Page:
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Patel v. Immigration and Naturalization Service

decided: February 3, 1987.

MANILAL V. PATEL, PETITIONER
v.
IMMIGRATION AND NATURALIZATION SERVICE, RESPONDENT; SHARDA M. PATEL, PETITIONER V. IMMIGRATION AND NATURALIZATION SERVICE, RESPONDENT



Petition for Review of an Order of the Board of Immigration Appeals.

Author: Eschbach

Before WOOD and RIPPLE, Circuit Judges, and ESCHBACH, Senior Circuit Judge.

ESCHBACH, Senior Circuit Judge. The issue presented by these petitions is whether the Board of Immigration Appeals abused its discretion by denying petitioner Manilal Patel's application for adjustment of status under 8 U.S.C. § 1255*fn1 and by denying petitioner Sharda Patel's motion to reopen her deportation proceedings to allow her to file an application for adjustment of status derivatively based upon that of Manilal Patel, her husband. Because we find no abuse, we will deny the petitions for review.

I.

Mr. Patel is a native and citizen of India. He came to the United States in July of 1972 as a nonimmigrant student and was admitted pursuant to 8 U.S.C. §§ 1201(a) and 1101(a)(15)(F).*fn2 Pursuant to the terms of his student visa, he attended Industrial Engineering College in Chicago, Illinois. Shortly after his arrival, he began working to support himself and to pay his tuition and fees. Although required to do so by the terms of his visa, he did not inform the Immigration and Naturalization Service ("INS") that he was working.*fn3 Subsequently, he attended school on a part-time basis, working during the day and attending classes at night. During this time, he applied for and obtained three extensions of his student visa, the last of which expired in July of 1976. He ceased attending school in January of 1975.*fn4

On March 31, 1976, Mr. Patel purchased a coin-operated laundry for $10,000. The funds to purchase the business were entirely derived from his unauthorized employment in this country. On the basis of this investment, he sought adjustment of his status to that of an alien admitted for permanent residence, claiming exemption from the labor certification requirements, normally applicable to non-preference aliens, due to his status as an investor.*fn5

The District Director of the Immigration and Naturalization Service denied Mr. Patel's application for adjustment of status as a matter of administrative discretion, citing as an adverse factor the fact that the funds for his investment had come from unauthorized employment.

Mr. Patel was granted the privilege of voluntary departure, but he did not depart. Deportation proceedings were commenced against him, charging that he was deportable because he had violated the terms of his visa and overstayed it. Before the immigration judge, he renewed his application for adjustment of status, having admitted to being deportable as charged. After a five-year hiatus in the proceedings,*fn6 the immigration judge denied the application in the exercise of administrative discretion. However, he relied primarily upon an alleged bribery attempt by Mr. Patel.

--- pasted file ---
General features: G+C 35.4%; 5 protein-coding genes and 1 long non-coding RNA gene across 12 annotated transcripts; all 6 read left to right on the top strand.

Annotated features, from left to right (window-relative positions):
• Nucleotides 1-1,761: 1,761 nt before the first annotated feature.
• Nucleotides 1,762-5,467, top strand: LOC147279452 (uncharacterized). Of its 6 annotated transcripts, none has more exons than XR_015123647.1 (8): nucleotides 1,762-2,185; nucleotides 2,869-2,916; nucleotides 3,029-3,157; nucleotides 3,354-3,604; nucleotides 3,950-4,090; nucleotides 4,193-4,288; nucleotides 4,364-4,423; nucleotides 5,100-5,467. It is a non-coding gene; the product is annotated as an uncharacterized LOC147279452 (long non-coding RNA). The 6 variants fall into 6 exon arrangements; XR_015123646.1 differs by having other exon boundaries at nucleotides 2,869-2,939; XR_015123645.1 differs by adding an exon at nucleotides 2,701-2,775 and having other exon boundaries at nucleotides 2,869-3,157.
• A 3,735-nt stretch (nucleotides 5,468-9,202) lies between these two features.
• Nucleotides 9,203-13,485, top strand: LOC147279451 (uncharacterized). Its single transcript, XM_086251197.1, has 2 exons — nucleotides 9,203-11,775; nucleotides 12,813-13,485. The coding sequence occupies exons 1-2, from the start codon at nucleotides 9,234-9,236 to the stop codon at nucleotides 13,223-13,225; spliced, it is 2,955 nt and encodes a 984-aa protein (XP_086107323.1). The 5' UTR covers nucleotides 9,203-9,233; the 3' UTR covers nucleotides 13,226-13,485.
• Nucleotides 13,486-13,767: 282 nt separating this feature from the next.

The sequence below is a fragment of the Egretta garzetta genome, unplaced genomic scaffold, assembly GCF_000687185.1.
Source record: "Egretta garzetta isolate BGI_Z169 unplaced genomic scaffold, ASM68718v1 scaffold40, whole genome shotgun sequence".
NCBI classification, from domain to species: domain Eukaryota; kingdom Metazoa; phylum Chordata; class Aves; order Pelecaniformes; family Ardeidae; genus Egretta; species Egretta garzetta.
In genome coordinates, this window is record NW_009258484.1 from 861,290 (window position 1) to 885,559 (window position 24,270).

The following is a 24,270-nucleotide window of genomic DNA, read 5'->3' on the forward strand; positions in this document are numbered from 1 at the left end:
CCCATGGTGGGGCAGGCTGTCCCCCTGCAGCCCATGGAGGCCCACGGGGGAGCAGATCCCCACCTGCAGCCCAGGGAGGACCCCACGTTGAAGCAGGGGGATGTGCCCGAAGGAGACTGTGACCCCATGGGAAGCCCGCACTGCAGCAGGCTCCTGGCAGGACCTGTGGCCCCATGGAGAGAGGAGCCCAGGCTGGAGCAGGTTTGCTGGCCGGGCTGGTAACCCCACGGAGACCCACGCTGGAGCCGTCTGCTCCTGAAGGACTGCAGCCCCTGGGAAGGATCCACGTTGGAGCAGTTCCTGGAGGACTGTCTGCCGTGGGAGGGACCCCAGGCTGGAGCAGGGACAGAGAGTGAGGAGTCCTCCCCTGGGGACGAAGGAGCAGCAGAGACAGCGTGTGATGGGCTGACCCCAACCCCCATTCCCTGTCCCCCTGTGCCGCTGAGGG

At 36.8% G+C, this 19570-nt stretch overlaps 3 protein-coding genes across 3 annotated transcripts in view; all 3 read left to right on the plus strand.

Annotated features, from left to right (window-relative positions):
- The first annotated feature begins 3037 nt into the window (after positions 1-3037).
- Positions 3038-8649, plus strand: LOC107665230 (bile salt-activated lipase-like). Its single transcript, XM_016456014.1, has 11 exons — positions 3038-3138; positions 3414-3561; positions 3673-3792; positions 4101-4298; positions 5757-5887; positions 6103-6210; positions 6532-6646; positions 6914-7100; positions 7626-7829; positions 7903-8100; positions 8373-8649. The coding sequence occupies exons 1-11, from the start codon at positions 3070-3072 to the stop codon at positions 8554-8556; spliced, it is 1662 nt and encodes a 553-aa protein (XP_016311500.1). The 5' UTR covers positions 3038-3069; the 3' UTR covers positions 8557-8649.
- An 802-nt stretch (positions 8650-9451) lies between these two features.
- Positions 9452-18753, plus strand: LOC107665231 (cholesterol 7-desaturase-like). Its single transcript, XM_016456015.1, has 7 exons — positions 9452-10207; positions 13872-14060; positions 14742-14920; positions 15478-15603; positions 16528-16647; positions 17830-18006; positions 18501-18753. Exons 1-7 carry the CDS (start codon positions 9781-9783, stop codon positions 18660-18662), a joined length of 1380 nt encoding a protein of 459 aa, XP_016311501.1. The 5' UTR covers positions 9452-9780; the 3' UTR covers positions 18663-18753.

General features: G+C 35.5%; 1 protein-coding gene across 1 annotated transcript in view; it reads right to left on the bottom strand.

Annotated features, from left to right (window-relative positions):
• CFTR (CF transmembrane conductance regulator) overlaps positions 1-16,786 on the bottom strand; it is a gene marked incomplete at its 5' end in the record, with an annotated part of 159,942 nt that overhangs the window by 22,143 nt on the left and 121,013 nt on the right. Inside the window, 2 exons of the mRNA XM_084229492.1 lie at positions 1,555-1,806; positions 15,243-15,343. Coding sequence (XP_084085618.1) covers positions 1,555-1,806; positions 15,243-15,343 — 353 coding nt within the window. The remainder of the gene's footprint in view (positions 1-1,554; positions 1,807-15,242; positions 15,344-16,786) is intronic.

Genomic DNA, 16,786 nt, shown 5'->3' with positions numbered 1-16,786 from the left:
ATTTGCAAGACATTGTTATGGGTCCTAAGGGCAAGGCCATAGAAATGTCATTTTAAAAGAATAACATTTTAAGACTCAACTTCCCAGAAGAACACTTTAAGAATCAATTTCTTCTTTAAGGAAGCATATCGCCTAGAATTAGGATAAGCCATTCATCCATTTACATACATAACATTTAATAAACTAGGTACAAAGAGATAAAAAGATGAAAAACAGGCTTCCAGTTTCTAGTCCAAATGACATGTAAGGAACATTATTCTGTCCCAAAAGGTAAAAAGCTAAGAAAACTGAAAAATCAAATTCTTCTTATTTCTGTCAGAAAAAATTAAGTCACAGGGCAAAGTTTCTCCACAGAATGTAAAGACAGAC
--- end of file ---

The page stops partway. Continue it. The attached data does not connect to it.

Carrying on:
Mr. Patel appealed to the Board of Immigration Appeals (the "Board"), which affirmed the denial of the application for adjustment of status, although on different grounds. First, the Board held that he was statutorily ineligible for admission into the United States (or in this case for adjustment) because he did not fall within the investor exemption to the labor certification requirement and he had no labor certification. Alternatively, the Board held that he was not entitled to adjustment of status as a matter of administrative discretion. In support of the discretionary denial, the Board cited the fact that Mr. Patel almost immediately commenced unauthorized employment, the fact that the money for his investment came solely from that employment, his early abandonment of his student status, and his lack of candor with immigration of officials. The Board concluded that Mr. Patel "managed to enter and remain here only be deceit and an expanding series of lies. This sorry record is a very significant adverse factor bearing on the exercise of discretion." The Board expressly did not rely on the bribery incident.*fn7

Petitioner Sharda N. Patel is Mr. Patel's wife. When he initially came over to this country, she remained in India with their daughter, who was then two years old. In January of 1982, she entered the United States as a visitor for pleasure. She was unauthorized to stay until February 1982. However, she did not leave when her visa expired. She was found deportable in a deprecating proceeding sometime in early 1983 and was granted the privilege of voluntary departure. She neither departed nor appealed that decision, but moved to reopen the proceedings requesting the opportunity to file an application for adjustment of status derivatively based on that of her husband. Her motion to reopen was denied by both the immigration judge and the Board because her husband's application for adjustment of status had been denied.

Following the Board's denial of relief, the Patels separately petitioned for review of the Board's decisions.

II.

Initially, we must point out those matters which are not properly before us. First, we must decline petitioners' invitation to review the Board's determination on Mr. Patel's statutory eligibility. Secondly, we do not consider the admissibility vel non at the hearing before ...


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